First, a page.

This week’s SMS was chosen by Tess of Cookin Chemist: butterscotch pralines. I have to confess I’ve never had a praline and since I don’t like pecans, I wasn’t likely to try one this week. The recipe looked easy though, and since I did a rewind last week, I decided to bake along anyway. A few days ago I learned that my library was having a bake sale this weekend and since I adore my library and its enormous cookbook selection, I decided to help out, which meant I had the perfect outlet to share my pralines!
There was only one problem with Melissa’s praline recipe – it called for butterscotch chips. We’re not butterscotch fans and I knew if I bought a bag of the chips, the portion not used for this recipe would sit in my pantry forever. I decided to give the recipe a go omitting the butterscotch chips and see what happened. Unfortunately, the pralines never set up (they were still sticky even after cooling for much longer than the recipe indicated). I didn’t realize it at the time, having never made or tasted pralines, but these pralines looked nothing like they should have (photo evidence below) so it’s not too surprising they didn’t set.
I still didn’t want to buy the butterscotch chips so instead I turned to DamGoodSweet, a book I won in a giveaway last year which specializes in New Orleans desserts. Though I’ve never had them, I do know that pralines are associated with New Orleans and sure enough, there was a great recipe in the book. The ingredient list was short and didn’t include anything I didn’t already have on hand. These pralines were super easy to make (a good candy thermometer almost guarantees success!) and set up beautifully. I’ve included the recipe below for anyone who wants to try this version.
Shane doesn’t like pecans either so I didn’t have anyone to sample the pralines before I brought them to the library yesterday. It made me a bit nervous to share a goodie I hadn’t received any feedback on, but I crossed my fingers and went for it anyway Fortunately, one of the women helping to run the bake sale bought a few of the pralines that broke in transit and declared them yummy, allowing me to breathe a huge sigh of relief. Many thanks to Tess for hosting this week! You can find the recipe for the butterscotch pralines on her blog or on pages 220-221 of the Sweet Melissa Baking Book.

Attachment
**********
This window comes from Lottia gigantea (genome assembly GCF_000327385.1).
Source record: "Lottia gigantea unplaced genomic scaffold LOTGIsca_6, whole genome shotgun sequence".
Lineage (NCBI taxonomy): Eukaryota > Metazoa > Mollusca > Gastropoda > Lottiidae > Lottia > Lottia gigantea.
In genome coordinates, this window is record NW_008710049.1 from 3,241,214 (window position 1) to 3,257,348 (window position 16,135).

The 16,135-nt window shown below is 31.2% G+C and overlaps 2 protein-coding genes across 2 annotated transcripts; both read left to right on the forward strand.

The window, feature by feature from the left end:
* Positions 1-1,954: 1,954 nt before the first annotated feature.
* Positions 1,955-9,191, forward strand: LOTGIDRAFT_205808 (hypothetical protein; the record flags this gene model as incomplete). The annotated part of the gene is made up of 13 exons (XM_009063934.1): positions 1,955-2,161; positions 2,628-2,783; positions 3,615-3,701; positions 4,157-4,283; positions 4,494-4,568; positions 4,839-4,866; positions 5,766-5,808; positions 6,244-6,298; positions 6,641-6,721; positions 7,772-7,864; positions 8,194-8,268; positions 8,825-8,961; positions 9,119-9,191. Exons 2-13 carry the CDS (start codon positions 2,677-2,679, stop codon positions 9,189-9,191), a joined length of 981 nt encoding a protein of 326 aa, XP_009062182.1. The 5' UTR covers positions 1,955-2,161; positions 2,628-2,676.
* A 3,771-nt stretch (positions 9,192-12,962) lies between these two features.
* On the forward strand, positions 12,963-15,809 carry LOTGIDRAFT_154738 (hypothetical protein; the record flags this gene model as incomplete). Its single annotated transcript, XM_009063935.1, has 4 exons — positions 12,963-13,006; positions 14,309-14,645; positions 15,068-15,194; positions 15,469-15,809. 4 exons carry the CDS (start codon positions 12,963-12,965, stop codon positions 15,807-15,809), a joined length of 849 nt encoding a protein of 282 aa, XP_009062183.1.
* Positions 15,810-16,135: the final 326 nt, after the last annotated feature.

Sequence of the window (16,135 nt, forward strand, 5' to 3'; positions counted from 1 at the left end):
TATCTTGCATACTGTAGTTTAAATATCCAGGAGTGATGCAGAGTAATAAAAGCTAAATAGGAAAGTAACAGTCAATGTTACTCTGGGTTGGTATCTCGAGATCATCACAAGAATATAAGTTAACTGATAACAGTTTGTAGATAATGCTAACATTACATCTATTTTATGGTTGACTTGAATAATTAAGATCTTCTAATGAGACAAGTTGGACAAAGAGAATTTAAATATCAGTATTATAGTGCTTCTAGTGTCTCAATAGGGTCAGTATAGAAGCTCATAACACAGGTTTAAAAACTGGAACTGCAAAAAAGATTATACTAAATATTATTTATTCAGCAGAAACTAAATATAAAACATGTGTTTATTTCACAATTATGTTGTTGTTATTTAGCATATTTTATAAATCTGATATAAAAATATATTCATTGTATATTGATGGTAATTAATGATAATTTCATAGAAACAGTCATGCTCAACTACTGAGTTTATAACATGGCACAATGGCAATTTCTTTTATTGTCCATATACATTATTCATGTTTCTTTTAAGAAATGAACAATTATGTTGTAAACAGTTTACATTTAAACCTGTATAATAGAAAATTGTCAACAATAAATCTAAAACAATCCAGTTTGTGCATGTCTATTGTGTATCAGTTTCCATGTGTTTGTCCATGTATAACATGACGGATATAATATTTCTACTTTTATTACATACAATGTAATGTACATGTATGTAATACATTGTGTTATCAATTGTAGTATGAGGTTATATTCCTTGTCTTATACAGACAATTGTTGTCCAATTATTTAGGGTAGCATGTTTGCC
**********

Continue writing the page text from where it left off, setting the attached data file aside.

from DamGoodSweet by David Guas and Raquel Pelzel
4 tablespoons unsalted butter
1/2 cup plus 4 tablespoons heavy cream
1 cup sugar
1 1/4 cups packed light brown sugar
2 cups pecan pieces
Line two baking sheets with parchment paper.
Place the butter in a medium saucepan and melt over medium-low heat. Add 1/2 cup of the cream and both sugars and continue cooking until the sugars are dissolved. Increase the heat to medium then simmer until the mixture reaches 240-250 F, using a rubber spatula to gently push the mixture back and forth in the middle and around the edges occasionally. (Though it didn’t happen when I made these, the authors note that you can add 2 more tablespoons of the cream to the pot if the mixture begins to crystallize and continue cooking until it loosens up.)
Add the pecans, remove the pan from the heat and give the mixture a final gentle stir. Use a wooden spoon to portion about 2 tablespoons of the praline mixture onto the prepared baking sheet for each candy, leaving at least 1 inch between them. If the mixture begins to crystallize and set up before you finish portioning all of the pralines, add the remaining 2 tablespoons of cream to the saucepan and set the pan over medium heat until the mixture is creamy, then continue portioning the candies. Cool for at least 30 minutes before transferring the pralines to an airtight container.
Yields about 3 dozen